The routing makes the course, as if takes full advantage of the dunes the property has (e.g., the line of dunes that runs down the left of the 8th and then the right of the 9th fairway before crossing in front of the 9th green and serving as a site for the 10th tee) as well as an unusual feature of two very different levels: the plateau holding all or part of holes 13-16 and the lower but more rolling balance of the course. Given the property, a relatively narrow strip between residential property to the west (and some on the east) and the marsh to the east, it would have been easy to develop an unimaginative out and back affair. However, the architects worked to throw in as much variety in terms of the holes themselves and the direction as the site would allow. They succeeded by staggering holes in slightly different directions than their predecessors, as with the 3rd, 4th, and 5th holes. As the property narrows, the last four holes were all but forced to run in the same direction, but the architects injected character by varying uses of the upper plateau and the length of the holes. For example, instead of playing from the top of the plateau behind the 14th green, the player must descend into the flat to play an intimidating tee shot back onto the plateau. At 313 yards, the 16th provides a good change of pace as 15, 17, and 18 are of similar lengths (400-415 yards).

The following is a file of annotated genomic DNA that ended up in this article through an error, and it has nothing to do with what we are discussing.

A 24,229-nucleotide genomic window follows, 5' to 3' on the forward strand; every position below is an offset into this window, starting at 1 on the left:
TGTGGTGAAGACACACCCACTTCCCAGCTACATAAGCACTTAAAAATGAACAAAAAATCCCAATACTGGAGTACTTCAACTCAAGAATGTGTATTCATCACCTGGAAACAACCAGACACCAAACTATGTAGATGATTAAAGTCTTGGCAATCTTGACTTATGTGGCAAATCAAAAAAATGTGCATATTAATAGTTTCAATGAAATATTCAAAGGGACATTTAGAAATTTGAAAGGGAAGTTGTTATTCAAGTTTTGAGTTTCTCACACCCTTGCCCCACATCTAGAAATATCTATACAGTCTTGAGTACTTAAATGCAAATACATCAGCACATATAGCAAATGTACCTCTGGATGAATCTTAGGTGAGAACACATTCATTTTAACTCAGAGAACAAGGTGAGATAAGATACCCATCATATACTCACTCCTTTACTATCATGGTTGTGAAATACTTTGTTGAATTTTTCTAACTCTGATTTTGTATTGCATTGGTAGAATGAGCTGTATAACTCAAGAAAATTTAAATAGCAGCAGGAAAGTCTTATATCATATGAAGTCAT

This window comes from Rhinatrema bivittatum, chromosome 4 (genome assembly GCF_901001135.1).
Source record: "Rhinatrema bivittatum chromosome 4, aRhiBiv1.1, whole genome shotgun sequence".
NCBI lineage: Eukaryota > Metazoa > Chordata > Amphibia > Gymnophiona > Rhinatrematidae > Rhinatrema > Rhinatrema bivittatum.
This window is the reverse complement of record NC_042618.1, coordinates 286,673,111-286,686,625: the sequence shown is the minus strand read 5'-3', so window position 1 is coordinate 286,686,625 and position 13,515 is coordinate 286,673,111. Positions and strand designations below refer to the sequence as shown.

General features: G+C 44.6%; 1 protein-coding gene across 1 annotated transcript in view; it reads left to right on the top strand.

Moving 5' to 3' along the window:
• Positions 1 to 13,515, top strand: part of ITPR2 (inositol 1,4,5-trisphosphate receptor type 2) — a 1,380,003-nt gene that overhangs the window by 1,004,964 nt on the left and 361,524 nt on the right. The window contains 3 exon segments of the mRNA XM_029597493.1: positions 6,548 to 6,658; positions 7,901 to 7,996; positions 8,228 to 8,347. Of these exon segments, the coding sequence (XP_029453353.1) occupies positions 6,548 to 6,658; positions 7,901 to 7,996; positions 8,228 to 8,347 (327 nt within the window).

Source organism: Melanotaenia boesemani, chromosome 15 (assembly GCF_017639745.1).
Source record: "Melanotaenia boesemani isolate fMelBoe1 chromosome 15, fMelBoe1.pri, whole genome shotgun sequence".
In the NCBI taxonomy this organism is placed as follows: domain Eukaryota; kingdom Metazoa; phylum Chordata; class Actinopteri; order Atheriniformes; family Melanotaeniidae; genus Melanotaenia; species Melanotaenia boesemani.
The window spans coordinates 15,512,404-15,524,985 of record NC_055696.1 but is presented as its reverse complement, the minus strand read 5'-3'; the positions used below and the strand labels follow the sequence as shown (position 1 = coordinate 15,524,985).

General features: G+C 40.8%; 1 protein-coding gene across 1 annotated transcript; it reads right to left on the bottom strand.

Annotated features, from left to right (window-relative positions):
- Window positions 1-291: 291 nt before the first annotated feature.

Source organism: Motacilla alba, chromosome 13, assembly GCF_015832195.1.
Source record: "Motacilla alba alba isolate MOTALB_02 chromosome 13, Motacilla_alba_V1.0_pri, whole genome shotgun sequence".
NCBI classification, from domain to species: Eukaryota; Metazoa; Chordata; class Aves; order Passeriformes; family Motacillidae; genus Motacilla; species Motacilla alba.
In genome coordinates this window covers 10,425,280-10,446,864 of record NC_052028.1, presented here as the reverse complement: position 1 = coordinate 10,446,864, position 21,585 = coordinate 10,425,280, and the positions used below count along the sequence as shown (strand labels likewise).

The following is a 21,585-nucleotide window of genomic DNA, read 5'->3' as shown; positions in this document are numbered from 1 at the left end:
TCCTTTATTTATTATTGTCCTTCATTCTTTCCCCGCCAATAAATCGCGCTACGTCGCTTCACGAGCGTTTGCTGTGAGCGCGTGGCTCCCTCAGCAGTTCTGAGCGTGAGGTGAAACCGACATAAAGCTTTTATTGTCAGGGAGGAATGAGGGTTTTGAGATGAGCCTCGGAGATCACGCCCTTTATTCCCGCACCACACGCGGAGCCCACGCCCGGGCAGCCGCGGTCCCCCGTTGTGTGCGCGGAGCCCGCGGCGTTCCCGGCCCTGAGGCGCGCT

Holes to Note:
Third hole, 330 yards; The most appealing hole on the course, the 3rd starts off with an old-fashioned blind drive to a tumbling fairway before a precise pitch to the elevated green.